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Run, Hide, Fight?

When seconds count, the police are typically minutes away. Wouldn’t it be nice to have a Beretta or a Glock to protect yourself?

by
Jack Dunphy

Bio

April 18, 2013 - 12:06 am
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You’re at your desk at work one day, watching the seconds and the minutes ticking ever so slowly by, longing for the moment when you can get up and head for the parking lot and freedom, when suddenly . . . uh oh.

In through the office door comes the guy who got fired a month ago, the guy you were happy to see let go, the guy about whom you and your coworkers said things like, “I wouldn’t be surprised if he came back with a gun some day.”

Some day is here, and so is the guy, and so is the gun.

What do you do now?

Even for those who are careful planners, the people who plot out their days down to the finest detail and consider options for every conceivable turn of events, such a contingency must seem too remote to consider.  But what if?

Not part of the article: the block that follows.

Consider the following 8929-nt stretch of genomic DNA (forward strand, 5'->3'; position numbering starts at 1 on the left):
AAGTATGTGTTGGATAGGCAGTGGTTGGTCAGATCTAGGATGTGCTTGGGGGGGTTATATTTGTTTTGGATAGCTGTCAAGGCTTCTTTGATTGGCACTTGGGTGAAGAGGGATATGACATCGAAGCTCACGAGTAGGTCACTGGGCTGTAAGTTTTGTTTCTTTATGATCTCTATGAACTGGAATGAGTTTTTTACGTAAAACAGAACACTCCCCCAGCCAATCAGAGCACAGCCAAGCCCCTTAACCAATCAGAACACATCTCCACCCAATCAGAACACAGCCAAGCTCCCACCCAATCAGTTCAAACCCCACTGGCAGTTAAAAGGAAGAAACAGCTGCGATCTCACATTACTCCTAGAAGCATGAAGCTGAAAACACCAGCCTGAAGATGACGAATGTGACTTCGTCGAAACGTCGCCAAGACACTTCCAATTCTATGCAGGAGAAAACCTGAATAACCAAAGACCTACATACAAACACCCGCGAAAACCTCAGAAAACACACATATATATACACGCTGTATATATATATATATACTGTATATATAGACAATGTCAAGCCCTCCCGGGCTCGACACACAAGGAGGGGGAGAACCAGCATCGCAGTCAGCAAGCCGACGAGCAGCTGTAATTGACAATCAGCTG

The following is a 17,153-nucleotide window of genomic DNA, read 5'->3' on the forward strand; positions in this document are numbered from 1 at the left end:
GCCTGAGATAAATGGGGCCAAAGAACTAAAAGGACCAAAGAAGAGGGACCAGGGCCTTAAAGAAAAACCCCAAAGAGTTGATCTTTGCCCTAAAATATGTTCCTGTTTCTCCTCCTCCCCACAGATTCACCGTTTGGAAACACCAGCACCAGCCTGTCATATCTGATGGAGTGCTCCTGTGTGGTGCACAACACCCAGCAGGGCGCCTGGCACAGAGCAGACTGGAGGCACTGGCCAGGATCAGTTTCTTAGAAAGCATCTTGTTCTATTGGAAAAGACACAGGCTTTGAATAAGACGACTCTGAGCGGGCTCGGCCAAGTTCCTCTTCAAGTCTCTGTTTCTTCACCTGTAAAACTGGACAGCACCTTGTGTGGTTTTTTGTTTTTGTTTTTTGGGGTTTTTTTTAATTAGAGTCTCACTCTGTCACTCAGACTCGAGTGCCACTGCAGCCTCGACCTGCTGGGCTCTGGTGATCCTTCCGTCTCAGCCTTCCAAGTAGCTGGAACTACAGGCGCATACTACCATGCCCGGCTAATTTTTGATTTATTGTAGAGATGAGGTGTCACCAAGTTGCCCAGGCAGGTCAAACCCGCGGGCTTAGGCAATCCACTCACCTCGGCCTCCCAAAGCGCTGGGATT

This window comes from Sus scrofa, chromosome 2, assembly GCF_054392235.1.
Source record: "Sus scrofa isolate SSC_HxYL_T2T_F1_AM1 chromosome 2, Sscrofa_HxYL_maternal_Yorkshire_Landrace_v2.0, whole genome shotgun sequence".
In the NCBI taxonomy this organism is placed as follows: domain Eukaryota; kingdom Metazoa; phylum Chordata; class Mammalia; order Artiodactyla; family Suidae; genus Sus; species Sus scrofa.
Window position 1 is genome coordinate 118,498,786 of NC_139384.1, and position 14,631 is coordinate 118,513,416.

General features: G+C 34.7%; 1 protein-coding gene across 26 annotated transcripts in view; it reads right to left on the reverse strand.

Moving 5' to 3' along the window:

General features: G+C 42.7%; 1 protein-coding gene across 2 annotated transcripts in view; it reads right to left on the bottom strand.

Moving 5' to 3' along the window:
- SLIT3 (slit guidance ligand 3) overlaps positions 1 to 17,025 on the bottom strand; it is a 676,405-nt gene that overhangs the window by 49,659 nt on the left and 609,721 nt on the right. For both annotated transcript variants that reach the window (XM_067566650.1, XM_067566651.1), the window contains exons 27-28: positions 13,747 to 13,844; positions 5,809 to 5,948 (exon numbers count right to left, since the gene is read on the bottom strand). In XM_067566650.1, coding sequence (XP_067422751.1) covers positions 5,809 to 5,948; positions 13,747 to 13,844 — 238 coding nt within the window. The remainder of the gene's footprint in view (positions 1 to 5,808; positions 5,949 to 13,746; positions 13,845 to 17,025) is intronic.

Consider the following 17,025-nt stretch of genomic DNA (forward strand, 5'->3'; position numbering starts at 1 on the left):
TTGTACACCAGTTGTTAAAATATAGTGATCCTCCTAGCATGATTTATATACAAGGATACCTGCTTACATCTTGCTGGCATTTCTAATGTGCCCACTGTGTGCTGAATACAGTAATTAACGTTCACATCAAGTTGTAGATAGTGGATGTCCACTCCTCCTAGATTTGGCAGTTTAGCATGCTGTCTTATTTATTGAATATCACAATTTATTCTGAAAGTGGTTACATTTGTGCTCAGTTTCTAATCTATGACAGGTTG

A recent story in the New York Times asks that very question, and reports that opinions on the answer have changed.  “The speed and deadliness of recent high-profile shootings,” says the Times, “have prompted police departments to recommend fleeing, hiding or fighting in the event of a mass attack, instead of remaining passive and waiting for help.”

In light of such recent horrors as the massacres in Newtown, Conn., and Aurora, Colo., this advice may seem obvious enough.  But as the story notes, it represents a shift in thinking among police researchers who once counseled people to call 911 and wait for help to arrive rather than run, hide, or fight in the event of an attack.